I’ve noticed that you have more Troma related work in the works, what is that experience like working in that realm?

All of our films will have an unavoidable Troma feel. We can’t help it, it’s in our blood. As of right now, we don’t know who will be distributing any of our films other than Honky Holocaust, but we have featured Lloyd Kaufman in each of our features and cast Elizabeth D’Ambrosio, the head of PR at Troma, in our latest feature, The Streets Run Red. Working with Troma, both directly and indirectly, has been a trip and a half. They’re an awesome, humble, wacky bunch of guys and girls, Lloyd and Michael are both totally down to earth, and I love that they dig our stuff because we totally dig all their stuff. If Troma wound up distributing all of our films, I certainly would not be disappointed!

Can you tell us a bit about Ungovernable Films? How did this happen? And what are you most proud of about the company?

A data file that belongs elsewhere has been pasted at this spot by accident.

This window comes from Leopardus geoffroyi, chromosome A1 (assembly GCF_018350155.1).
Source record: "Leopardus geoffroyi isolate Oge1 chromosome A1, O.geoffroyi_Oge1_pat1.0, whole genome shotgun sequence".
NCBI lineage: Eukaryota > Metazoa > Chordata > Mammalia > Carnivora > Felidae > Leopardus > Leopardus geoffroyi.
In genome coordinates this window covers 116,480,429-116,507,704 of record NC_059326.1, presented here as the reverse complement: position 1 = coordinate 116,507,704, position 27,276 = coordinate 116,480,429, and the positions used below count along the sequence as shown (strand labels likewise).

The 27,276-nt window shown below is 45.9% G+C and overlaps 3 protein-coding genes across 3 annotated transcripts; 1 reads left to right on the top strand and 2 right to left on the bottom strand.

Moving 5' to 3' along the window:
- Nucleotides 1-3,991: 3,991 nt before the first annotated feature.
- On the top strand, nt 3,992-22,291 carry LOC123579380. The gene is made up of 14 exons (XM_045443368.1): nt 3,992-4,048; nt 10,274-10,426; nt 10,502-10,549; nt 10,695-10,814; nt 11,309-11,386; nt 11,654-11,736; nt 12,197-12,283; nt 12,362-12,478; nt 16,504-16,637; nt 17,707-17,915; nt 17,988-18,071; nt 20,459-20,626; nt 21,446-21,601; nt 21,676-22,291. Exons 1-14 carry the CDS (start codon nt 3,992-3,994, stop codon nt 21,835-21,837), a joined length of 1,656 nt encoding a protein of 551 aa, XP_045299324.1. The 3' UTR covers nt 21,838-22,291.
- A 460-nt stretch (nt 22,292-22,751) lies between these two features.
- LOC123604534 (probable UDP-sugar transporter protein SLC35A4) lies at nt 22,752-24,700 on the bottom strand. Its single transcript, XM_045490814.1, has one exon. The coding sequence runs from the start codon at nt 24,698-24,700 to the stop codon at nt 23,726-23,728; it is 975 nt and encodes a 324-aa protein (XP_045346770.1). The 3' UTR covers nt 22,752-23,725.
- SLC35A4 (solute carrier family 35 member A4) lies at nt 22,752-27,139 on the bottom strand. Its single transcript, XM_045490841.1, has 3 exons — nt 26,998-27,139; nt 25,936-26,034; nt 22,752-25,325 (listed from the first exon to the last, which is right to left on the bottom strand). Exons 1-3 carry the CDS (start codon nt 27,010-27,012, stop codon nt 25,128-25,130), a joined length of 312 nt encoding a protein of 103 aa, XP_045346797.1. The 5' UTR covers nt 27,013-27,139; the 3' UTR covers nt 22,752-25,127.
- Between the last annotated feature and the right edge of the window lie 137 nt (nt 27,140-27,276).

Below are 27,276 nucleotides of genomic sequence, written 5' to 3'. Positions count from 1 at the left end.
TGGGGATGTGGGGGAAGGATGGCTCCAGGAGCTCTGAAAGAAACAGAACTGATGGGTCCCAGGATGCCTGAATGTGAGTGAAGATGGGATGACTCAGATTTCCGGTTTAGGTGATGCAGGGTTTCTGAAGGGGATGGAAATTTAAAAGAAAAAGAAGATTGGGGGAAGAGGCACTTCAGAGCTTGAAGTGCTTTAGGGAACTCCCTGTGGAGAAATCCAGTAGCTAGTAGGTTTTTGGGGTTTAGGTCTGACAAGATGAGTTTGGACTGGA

When we made Honky Holocaust, it was under the production company name “Bloody Hammer Films”, which was a short-lived (about 14 months) company that Nick Norrman and I had founded in 2012. We immediately brought on Mike Collari and Thomas Delcarpio, two filmmakers we had been working with on short films before Honky Holocaust, and then we brought on several more people while filming Honky Holocaust, but once the film was done it was clear that the group we had formed was not compatible, to say the least. We decided to more or less dissolve Bloody Hammer Films and I created Ungovernable Films, bringing Bloody Hammer alumni Nick Norrman and Alex E Edwards on board, as well as Dave Sullivan, who was an actor in Honky Holocaust and had proven himself to be incredibly multi-talented and driven. Ungovernable Films’ first task was to finish post-production on Honky Holocaust, and then we set out to produce the punxploitation film, The Ungovernable Force, my second feature. I love Ungovernable Films because the four of us really gel; we each have our strengths – Alex is the responsible one and the businessman; Dave is the people person and handles all our casting and smooth-talking; Nick is the cinematic genius and our in-house grindhouse expert; I do most of the writing and directing, and I steer the ship. But what makes me the proud daddy of Ungovernable Films is its ability to stand on its own; we’re starting to have people from all over the world contact us to tell us how much they love what we’re doing, and people in the Boston independent film industry are beginning to know the name Ungovernable Films, even though they might not know me, or Dave, or Alex, or Nick, and even though we’re a pretty young film company.